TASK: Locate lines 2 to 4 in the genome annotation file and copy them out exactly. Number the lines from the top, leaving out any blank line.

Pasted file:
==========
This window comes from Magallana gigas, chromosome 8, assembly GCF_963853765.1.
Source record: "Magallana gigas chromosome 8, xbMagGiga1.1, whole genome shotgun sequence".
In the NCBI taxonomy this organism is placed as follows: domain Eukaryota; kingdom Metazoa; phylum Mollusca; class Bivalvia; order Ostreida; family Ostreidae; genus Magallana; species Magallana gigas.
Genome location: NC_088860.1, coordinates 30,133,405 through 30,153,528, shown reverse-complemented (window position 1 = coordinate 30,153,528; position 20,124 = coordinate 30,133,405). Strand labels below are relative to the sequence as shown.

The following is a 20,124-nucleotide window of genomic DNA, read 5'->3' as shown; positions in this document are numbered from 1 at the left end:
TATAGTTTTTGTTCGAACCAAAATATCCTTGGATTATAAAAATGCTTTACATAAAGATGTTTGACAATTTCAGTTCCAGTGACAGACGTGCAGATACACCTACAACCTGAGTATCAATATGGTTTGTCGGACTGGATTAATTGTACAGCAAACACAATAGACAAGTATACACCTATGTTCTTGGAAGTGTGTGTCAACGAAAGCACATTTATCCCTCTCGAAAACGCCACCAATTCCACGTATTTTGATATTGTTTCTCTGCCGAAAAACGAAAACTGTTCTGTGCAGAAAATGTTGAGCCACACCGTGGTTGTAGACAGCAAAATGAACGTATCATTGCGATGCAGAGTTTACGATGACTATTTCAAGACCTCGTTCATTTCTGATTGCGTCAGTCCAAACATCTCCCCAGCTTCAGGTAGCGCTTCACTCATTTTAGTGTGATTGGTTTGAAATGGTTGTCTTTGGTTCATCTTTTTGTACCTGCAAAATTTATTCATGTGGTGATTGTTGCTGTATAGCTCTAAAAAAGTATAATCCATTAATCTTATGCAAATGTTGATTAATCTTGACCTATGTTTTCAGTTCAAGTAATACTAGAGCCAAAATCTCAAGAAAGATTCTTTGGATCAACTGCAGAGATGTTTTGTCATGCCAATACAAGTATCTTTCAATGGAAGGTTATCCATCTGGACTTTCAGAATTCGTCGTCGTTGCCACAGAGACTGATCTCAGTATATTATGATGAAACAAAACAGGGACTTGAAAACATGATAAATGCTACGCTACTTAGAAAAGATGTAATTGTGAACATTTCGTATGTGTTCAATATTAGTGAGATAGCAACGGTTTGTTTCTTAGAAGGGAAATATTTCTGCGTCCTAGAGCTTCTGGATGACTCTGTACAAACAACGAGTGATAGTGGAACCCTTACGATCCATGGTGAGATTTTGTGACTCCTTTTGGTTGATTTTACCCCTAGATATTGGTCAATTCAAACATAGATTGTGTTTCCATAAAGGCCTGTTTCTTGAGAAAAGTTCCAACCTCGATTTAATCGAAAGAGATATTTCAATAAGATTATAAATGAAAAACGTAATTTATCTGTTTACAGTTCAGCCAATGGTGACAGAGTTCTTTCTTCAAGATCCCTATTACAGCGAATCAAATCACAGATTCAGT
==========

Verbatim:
Source record: "Magallana gigas chromosome 8, xbMagGiga1.1, whole genome shotgun sequence".
In the NCBI taxonomy this organism is placed as follows: domain Eukaryota; kingdom Metazoa; phylum Mollusca; class Bivalvia; order Ostreida; family Ostreidae; genus Magallana; species Magallana gigas.
Genome location: NC_088860.1, coordinates 30,133,405 through 30,153,528, shown reverse-complemented (window position 1 = coordinate 30,153,528; position 20,124 = coordinate 30,133,405). Strand labels below are relative to the sequence as shown.